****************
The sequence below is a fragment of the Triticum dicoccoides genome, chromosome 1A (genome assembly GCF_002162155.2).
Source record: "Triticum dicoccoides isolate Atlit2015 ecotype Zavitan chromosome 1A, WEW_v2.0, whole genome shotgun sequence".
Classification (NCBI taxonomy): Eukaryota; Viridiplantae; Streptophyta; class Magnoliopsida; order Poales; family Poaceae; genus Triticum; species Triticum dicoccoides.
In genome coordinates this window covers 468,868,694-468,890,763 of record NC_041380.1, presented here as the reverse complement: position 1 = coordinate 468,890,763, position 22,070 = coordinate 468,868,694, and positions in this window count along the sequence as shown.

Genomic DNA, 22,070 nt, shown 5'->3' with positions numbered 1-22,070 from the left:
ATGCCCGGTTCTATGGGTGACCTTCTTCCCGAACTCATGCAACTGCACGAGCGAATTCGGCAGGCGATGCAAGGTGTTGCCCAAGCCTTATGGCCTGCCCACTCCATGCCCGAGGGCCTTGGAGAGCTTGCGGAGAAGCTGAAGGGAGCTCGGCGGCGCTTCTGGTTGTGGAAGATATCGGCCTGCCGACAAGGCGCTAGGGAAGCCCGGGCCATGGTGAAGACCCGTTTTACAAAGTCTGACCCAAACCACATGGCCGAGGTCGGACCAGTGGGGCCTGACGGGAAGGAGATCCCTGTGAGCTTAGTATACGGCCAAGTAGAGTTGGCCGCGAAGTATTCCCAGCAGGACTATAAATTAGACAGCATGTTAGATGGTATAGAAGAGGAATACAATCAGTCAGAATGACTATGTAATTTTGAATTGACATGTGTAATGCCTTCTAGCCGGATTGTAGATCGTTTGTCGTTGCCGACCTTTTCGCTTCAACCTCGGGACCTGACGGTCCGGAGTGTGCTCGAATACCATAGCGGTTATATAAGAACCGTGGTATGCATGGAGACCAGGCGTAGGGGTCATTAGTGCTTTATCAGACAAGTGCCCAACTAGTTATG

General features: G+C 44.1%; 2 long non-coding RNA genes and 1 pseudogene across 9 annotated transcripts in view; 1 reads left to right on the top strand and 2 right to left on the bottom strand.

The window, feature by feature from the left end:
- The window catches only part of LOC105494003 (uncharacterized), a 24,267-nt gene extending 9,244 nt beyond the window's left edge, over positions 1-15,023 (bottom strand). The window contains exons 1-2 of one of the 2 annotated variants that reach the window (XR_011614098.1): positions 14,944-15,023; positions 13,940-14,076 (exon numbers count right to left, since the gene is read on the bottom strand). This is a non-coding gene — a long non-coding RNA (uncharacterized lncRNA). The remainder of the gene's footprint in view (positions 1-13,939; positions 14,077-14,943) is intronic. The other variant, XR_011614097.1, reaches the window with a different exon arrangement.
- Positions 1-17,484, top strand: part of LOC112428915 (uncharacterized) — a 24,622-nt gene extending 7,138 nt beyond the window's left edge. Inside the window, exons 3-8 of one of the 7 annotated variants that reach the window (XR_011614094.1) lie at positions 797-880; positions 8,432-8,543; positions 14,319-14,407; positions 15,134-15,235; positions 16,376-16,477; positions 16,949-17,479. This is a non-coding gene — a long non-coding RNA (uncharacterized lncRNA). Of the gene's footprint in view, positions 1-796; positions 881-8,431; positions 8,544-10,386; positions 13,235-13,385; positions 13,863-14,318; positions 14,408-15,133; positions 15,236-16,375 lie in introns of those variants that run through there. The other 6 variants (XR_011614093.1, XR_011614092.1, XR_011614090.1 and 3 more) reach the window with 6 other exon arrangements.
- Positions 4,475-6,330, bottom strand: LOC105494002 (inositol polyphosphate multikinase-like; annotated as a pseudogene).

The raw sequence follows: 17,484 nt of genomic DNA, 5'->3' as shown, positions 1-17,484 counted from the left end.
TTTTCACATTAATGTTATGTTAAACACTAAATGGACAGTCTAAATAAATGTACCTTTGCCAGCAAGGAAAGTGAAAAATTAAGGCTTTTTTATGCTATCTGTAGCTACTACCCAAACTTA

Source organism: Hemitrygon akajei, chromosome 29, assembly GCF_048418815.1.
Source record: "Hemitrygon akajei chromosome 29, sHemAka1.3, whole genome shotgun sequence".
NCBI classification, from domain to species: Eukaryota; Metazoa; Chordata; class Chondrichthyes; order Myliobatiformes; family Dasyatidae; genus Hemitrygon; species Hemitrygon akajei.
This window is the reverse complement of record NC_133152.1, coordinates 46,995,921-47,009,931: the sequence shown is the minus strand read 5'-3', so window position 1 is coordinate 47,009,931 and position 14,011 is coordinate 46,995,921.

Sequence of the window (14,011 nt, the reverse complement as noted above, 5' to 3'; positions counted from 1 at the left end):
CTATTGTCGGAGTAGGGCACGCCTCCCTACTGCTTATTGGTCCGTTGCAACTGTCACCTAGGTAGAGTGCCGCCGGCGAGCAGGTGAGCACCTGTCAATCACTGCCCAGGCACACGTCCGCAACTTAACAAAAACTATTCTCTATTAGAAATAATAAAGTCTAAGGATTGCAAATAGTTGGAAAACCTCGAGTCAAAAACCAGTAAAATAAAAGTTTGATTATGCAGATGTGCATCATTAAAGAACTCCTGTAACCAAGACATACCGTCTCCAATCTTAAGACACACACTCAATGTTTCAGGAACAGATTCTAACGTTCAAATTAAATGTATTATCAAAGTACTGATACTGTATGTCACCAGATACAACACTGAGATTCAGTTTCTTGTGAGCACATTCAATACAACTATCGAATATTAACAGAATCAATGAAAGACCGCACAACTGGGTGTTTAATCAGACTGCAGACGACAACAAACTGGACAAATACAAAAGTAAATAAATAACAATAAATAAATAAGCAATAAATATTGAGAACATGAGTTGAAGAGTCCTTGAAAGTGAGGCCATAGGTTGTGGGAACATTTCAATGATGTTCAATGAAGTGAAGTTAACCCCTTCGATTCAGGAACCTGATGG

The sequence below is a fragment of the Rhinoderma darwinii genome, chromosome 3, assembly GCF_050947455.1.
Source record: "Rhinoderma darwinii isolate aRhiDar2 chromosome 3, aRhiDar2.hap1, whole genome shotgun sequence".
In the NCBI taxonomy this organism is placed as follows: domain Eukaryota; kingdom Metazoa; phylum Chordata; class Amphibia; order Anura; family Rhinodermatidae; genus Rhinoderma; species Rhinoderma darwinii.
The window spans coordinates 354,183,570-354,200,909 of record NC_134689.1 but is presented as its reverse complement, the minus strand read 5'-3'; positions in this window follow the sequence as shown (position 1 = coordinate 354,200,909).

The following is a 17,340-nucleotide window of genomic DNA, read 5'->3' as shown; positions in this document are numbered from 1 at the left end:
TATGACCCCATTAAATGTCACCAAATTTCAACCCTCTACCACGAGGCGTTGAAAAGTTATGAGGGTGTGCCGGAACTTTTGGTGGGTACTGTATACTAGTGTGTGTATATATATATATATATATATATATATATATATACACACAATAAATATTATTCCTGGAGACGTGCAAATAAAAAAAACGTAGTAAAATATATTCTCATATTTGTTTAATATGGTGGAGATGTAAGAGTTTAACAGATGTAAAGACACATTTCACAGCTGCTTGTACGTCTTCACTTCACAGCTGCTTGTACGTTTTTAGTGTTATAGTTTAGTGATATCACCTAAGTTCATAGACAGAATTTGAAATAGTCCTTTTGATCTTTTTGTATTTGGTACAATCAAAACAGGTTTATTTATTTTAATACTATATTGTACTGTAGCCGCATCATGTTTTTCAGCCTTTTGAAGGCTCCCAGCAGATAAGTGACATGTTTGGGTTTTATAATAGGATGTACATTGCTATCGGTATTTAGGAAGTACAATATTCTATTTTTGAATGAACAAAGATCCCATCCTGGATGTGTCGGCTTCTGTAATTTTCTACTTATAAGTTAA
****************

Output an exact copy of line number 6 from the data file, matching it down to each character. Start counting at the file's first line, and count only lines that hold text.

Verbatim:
ATGCCCGGTTCTATGGGTGACCTTCTTCCCGAACTCATGCAACTGCACGAGCGAATTCGGCAGGCGATGCAAGGTGTTGCCCAAGCCTTATGGCCTGCCCACTCCATGCCCGAGGGCCTTGGAGAGCTTGCGGAGAAGCTGAAGGGAGCTCGGCGGCGCTTCTGGTTGTGGAAGATATCGGCCTGCCGACAAGGCGCTAGGGAAGCCCGGGCCATGGTGAAGACCCGTTTTACAAAGTCTGACCCAAACCACATGGCCGAGGTCGGACCAGTGGGGCCTGACGGGAAGGAGATCCCTGTGAGCTTAGTATACGGCCAAGTAGAGTTGGCCGCGAAGTATTCCCAGCAGGACTATAAATTAGACAGCATGTTAGATGGTATAGAAGAGGAATACAATCAGTCAGAATGACTATGTAATTTTGAATTGACATGTGTAATGCCTTCTAGCCGGATTGTAGATCGTTTGTCGTTGCCGACCTTTTCGCTTCAACCTCGGGACCTGACGGTCCGGAGTGTGCTCGAATACCATAGCGGTTATATAAGAACCGTGGTATGCATGGAGACCAGGCGTAGGGGTCATTAGTGCTTTATCAGACAAGTGCCCAACTAGTTATG